I suspect the answer to your question is "When it became easier to treat us *all* like criminals than think about targeting specific individuals."
My worry is the old Franklin quote - I suspect that although hoovering up every damned thing has been sold to The Powers That Be as cheaper than performing competent analysis (not that I'm qualified for such, but that's not the point) it's actually not as effective as believed, leaving us all worse off for very little benefit.
Which to be fair would be about par for a government program conducted in utmost secrecy.
There's actually already a rule in the UK that any corporate structure deemed to exist only to reduce tax doesn't exist as far as the tax man is concerned. It's quite a neat rule, I think, however, to be able to use it we'd have to hire some civil servants (i.e., Tax Inspectors). How long would any other business that decides to sack the sales team last? Only in government...
Re: >"Well, are all 36,866 stations using the same formulae?"
I think you may have overlooked the weighting calculation - your quote specifically mentions that it compensates for station distribution by performing calculations regarding distance between stations. If your location is (possibly) incorrect, then so is the distance, surely?
Not passing judgement on the research itself, merely the apparent contradiction in your comment...
The solution's mostly there already
There's already the facility in this country to ignore company arrangements that are in place solely to reduce the tax bill - what might be an idea is to stop sacking the people in HMRC who police these things. Large corporates are increasingly able to pay whatever they like as HMRC is increasingly unable to go to court and get the more creative avoidance declared evasion. As ever, the law is already there to deal with the situation but the will to enforce it is sadly lacking - you'd almost wonder if the point is to engage in some "isn't this awful" hang-wringing for the voters while ensuring that valuable donors aren't truly threatened.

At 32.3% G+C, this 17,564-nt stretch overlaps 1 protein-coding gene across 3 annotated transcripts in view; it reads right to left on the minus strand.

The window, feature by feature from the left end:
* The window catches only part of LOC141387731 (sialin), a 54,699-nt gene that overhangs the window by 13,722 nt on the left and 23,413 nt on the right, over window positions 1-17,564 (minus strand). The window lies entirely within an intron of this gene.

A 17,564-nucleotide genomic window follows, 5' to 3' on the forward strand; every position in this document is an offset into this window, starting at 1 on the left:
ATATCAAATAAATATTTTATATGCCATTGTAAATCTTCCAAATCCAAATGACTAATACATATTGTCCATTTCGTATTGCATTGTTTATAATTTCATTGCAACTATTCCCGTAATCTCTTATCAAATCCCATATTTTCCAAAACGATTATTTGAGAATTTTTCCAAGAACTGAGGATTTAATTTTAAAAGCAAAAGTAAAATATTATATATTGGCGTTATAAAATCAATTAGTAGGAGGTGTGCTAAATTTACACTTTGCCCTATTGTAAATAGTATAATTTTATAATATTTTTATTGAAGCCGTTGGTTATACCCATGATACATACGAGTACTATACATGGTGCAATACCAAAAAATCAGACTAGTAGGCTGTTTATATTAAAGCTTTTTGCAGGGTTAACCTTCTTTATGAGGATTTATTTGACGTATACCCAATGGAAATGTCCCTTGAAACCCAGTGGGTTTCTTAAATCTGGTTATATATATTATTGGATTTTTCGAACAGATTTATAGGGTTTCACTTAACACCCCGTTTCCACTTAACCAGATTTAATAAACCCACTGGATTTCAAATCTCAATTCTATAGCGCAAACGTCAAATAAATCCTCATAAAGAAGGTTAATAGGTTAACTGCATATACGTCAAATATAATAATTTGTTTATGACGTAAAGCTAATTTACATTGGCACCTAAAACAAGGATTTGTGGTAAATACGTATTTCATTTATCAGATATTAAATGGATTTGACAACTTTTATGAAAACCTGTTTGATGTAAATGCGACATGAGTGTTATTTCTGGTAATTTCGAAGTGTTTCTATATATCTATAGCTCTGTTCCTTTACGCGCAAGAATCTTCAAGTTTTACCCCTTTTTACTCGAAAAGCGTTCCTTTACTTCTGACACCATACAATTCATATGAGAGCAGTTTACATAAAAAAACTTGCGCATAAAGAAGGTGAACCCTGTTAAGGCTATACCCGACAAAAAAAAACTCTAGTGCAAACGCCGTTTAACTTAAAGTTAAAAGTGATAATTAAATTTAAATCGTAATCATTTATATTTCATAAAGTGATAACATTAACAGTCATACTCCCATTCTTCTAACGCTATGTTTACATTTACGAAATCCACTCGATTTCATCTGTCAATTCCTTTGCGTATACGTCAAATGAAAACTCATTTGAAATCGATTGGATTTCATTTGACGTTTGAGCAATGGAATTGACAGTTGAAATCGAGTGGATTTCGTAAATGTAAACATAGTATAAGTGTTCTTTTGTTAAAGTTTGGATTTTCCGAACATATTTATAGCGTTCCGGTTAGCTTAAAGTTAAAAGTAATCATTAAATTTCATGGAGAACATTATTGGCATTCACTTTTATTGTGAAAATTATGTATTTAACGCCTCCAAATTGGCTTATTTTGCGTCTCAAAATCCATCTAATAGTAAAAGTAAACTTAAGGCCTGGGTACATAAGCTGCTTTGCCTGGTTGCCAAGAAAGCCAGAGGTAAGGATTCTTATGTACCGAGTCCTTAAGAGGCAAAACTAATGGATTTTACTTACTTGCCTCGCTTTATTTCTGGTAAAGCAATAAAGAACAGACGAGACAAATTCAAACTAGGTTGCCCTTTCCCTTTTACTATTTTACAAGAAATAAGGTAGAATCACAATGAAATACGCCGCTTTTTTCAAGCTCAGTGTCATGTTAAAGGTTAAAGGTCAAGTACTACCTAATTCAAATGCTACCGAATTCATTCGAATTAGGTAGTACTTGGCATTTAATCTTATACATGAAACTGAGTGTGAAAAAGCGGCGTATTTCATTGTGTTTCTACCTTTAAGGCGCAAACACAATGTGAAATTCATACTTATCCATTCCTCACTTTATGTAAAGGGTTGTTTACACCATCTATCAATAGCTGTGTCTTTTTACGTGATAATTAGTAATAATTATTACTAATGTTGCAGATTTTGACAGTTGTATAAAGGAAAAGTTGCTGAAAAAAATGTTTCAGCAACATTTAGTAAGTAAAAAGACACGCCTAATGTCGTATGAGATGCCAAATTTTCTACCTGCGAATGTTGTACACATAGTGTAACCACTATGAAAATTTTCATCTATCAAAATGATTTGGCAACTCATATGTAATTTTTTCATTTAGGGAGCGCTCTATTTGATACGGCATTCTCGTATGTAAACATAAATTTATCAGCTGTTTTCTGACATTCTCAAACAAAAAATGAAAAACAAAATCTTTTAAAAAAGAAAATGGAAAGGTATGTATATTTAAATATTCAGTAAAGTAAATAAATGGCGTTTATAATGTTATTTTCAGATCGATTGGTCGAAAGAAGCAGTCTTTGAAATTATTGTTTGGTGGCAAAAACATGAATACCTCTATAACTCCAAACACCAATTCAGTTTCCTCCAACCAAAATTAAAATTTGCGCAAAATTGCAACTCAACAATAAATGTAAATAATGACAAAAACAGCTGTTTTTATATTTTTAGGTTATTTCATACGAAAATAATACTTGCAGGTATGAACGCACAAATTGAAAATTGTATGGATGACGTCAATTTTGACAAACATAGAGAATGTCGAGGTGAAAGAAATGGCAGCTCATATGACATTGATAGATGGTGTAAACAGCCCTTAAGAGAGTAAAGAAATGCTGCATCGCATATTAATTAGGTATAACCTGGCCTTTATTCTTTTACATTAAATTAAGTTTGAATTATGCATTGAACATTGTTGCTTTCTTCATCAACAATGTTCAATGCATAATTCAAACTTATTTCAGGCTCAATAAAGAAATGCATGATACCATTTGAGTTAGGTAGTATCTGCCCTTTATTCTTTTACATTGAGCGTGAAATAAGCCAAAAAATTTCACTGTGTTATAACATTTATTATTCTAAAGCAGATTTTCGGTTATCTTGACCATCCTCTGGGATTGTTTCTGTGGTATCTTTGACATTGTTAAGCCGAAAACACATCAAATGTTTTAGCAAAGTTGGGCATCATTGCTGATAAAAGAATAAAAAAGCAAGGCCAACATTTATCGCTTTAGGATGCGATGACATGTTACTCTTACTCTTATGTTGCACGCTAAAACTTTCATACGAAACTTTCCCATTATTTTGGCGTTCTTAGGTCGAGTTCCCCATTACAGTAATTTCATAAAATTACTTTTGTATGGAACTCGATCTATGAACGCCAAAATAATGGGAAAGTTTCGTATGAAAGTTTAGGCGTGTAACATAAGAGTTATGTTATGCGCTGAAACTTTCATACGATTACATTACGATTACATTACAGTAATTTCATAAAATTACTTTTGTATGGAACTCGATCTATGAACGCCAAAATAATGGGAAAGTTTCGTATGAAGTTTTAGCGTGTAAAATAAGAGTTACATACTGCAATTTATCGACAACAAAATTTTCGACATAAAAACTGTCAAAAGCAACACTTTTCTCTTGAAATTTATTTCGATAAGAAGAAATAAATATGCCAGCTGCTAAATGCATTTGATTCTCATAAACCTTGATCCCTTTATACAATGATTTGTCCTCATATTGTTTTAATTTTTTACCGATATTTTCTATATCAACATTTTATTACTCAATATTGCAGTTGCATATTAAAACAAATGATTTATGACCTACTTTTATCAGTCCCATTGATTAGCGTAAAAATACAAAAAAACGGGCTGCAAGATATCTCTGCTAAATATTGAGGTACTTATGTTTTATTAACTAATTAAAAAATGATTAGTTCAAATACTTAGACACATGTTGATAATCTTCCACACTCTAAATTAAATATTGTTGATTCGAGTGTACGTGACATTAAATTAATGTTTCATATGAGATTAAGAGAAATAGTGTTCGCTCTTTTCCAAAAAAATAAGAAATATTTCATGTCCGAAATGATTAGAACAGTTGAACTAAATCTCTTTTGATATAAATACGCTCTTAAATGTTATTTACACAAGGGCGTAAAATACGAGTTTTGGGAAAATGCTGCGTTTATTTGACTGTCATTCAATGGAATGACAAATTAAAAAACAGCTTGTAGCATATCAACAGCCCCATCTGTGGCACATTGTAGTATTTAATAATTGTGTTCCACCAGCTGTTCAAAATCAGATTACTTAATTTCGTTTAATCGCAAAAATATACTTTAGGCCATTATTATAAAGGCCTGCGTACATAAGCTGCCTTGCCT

Re: Who Cares?
Who cares? Andy Coulson is likely to be a member of the next government, and clearly believes that privacy is only important as long as it doesn't get in his way. You might find that he finds all of the rather shady tricks new labour have been up to recently too convenient to get rid of, and he's got Dave's ear, that's his job, remember?
So, how long before ACPO decide they outrank ECHR?
We could run a pool on how long it's going to be before ACPO issue guidance to police forces throughout the country essentially stating that those Europeans are a bunch of killjoys who should keep their noses out!
On a serious note, I'm a little surprised that nobody has asked the ACPO representatives quite who the hell they think they are, making announcements on what the law is or isn't. That sort of announcement would seem to be somewhat above a Chief Constable's pay grade...
That's actually the nickname for the Guardian, from it's history of poor typesetting and sub-editing. Good spot, though.
I suspect the 'loophole' the chief constable wishes to close is the one where the Police get to decide who's an expert witness. His main point of contention seems to be that somebody, somewhere, has given this man the opportunity to look at something that the chief constable did not approve of - obviously a heinous offence ...